[Libertarian Forum, June 1971]
New Yorkers have recently had to suffer yet another irresponsible blackjacking at the hands of power-drunk labor unions. This time it was the bridge tenders and garbage-incinerator workers who, angered at the state legislature's balking at their receiving pensions that no private industry could afford, took their frustrations out on an innocent public by not only striking but sabotaging traffic facilities.
Admittedly, there was no way that they could win their strike, because upstate legislators could hardly be brought to their knees by traffic tie-ups and sabotage in New York City, but it was a nice way to have a couple of days off while sticking a knife into the ribs of John Q. Public. Libertarians must always concede the right to strike, since otherwise labor would be compulsory rather than voluntary; but if employers had the fortitude and they were allowed to do so by law, they would automatically fire any and all strikers, and thereby take the strikers' quitting their jobs with the serious response that they deserve.
In the case of outright sabotage and destruction, along with threats of violence against those who continue to work or are hired to replace the strikers, the unions who commit such aggression should be treated as the criminals that they are. And because such coercion is the general rule in strikes, these criminal penalties would, in a libertarian society, be widespread rather than nonexistent as they are now. For it should never be forgotten that a libertarian society does not mean the total absence of coercion but only the absence of coercion against noncriminals. Those who invade the rights of others by violence deserve their proper check and punishment by the force of law.
In the light of the black record of union violence and intimidation over the years — a violence inherent in their assumed power to keep nonstrikers off "their" jobs — it is difficult to understand why so many libertarians have lately become enamored of anarcho-syndicalism and the "working class." For the arrogant and coercive labor unions are indeed "syndicalism" in embryo, and the harbinger of any future fully syndicalist society.
Of the three major proposals for running an advanced industrial society — socialism, syndicalism, and free-market capitalism — syndicalism is the most blatantly unworkable and most rapidly disastrous. For in such a society, there must be some rational mechanism for allocating resources efficiently, for seeing to it that the proper amounts of labor, land, and capital equipment are employed in those areas and in those ways most efficient for satisfying the wants and desires of the mass of consumers. Free-market capitalism not only provides the most smoothly efficient way; it is also the only method that relies solely on voluntary inducements.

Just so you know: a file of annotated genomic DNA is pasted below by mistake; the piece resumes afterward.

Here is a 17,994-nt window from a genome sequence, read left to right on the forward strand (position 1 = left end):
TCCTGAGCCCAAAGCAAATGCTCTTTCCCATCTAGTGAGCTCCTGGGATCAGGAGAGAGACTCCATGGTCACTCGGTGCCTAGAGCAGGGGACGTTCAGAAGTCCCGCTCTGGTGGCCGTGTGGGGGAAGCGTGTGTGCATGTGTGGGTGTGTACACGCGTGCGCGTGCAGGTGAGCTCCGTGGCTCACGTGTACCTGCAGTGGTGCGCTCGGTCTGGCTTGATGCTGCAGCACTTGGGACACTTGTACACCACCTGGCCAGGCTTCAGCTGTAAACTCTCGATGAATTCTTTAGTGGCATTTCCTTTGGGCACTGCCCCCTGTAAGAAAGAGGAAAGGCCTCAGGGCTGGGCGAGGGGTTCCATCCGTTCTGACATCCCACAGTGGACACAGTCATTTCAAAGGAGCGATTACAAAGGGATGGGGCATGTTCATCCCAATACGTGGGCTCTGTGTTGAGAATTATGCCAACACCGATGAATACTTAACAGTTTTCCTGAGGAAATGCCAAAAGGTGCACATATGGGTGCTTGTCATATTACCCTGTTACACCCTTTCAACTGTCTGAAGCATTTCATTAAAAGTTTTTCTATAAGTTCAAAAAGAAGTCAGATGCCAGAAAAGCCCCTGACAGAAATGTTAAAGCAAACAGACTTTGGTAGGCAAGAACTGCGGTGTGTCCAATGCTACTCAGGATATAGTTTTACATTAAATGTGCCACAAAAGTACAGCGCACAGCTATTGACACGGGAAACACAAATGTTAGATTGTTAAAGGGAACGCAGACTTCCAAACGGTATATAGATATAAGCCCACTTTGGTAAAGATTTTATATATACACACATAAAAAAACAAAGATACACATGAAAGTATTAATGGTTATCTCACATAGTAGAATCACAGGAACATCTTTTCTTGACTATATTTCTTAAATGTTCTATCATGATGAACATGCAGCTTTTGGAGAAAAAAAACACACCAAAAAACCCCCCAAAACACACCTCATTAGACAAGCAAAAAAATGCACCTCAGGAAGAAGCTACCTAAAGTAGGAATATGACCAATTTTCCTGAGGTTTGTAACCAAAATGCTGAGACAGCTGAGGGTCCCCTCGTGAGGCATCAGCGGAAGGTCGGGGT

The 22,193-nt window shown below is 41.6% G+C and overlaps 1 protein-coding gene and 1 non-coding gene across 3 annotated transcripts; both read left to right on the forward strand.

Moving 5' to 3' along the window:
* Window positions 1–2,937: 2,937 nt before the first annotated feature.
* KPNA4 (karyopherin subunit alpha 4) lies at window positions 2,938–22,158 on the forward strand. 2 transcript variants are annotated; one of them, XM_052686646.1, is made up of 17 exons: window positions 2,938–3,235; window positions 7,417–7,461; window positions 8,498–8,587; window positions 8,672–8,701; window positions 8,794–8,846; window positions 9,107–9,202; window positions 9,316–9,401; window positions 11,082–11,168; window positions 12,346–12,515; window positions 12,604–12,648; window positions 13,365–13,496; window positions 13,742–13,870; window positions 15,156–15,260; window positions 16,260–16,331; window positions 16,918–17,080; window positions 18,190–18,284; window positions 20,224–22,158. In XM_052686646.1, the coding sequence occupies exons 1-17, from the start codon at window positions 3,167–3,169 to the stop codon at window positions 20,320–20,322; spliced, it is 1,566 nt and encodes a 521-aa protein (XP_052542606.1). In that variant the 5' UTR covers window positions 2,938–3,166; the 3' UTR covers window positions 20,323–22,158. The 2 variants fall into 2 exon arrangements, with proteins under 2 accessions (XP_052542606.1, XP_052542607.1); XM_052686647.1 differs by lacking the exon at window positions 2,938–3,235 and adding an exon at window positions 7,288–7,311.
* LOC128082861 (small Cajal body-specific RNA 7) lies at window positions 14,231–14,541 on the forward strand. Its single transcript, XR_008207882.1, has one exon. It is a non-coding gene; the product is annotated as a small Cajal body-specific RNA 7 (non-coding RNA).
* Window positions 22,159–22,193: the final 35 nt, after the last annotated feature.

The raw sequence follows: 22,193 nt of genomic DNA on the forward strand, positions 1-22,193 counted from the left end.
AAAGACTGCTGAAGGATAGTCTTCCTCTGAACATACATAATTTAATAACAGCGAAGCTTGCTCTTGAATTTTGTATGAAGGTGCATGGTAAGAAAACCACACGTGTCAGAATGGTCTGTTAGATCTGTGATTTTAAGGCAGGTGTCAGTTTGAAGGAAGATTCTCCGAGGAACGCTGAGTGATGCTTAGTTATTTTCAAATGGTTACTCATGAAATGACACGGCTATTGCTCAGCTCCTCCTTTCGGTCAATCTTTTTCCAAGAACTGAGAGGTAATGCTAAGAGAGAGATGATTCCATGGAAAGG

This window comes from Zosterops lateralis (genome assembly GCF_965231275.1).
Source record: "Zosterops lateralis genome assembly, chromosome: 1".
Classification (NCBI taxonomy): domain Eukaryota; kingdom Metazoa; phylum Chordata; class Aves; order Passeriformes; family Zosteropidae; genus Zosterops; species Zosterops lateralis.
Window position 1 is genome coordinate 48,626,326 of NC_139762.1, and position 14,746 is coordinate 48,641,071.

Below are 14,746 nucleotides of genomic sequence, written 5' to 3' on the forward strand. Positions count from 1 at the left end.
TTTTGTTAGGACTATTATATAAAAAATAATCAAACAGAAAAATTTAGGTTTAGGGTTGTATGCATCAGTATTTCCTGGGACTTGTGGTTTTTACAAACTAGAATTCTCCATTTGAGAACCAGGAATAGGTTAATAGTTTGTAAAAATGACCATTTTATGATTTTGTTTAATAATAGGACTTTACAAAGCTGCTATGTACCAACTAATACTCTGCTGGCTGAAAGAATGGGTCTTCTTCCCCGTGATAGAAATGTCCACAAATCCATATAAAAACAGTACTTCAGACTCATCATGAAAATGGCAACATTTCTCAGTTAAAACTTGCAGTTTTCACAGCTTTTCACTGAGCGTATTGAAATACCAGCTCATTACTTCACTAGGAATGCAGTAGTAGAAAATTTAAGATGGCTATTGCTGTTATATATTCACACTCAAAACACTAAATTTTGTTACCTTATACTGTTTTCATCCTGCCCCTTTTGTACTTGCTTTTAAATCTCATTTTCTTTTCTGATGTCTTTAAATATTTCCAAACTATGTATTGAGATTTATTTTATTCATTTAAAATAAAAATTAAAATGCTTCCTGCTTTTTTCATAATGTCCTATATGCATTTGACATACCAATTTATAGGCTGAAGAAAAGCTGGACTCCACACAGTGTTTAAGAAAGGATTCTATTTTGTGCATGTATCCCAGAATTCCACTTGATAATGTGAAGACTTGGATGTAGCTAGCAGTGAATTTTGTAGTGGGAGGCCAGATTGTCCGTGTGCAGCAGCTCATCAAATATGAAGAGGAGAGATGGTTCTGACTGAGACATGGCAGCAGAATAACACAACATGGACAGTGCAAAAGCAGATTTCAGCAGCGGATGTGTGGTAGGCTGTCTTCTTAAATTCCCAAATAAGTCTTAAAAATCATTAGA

Thus, suppose that a great number of new workers are needed in a new and expanding industry, say, plastics or electronics. How are these workers to be supplied? The market way is to offer new jobs at higher wages in these new areas and fields, while firing people or cutting wages in those industries that are in decline (say the horse-and-buggy industry). The pure socialist way is to direct the labor out of one industry and into another purely by coercive violence — i.e., by forced labor direction. The socialist method is both despotic and highly inefficient, and so even the socialist countries have been turning more and more to free-market methods in the allocation of labor. But at least socialism is an attempt at a rational allocation of labor in a modern, industrial society.
Syndicalism, on the other hand — i.e., full worker "ownership" of "their" industries — does not even attempt to achieve a rational allocation of resources. Both the free method of market allocation and the coercive method of central dictation are eliminated. And what is to take their place? In effect, nothing but chaos. Instead of a coordinating mechanism there is now only the chaotic will of groups of brawling monopoloid syndics, each demanding parity and control regardless of economic law."Does anyone think for one moment that the horse-and-buggy workers would have permitted higher wages in the budding automobile industry?"
Does anyone think for one moment that the horse-and-buggy workers would have permitted higher wages in the budding automobile industry? Or have permitted the dismissal of workers? All one need do is to observe the arrogant behavior of unions with monopoly power to know the answer. But the problem lies deeper than bad will on the part of union syndics. The problem is that, even in a community of "saints," even in an improbable world of meek and altruistic union monopolists, there would be no way for the syndics to make their decisions on wages, employment, or allocation of production. Only a system of market pricing and wage rates, guided by profit-and-loss considerations for market firms, can provide a mechanism for such decisions.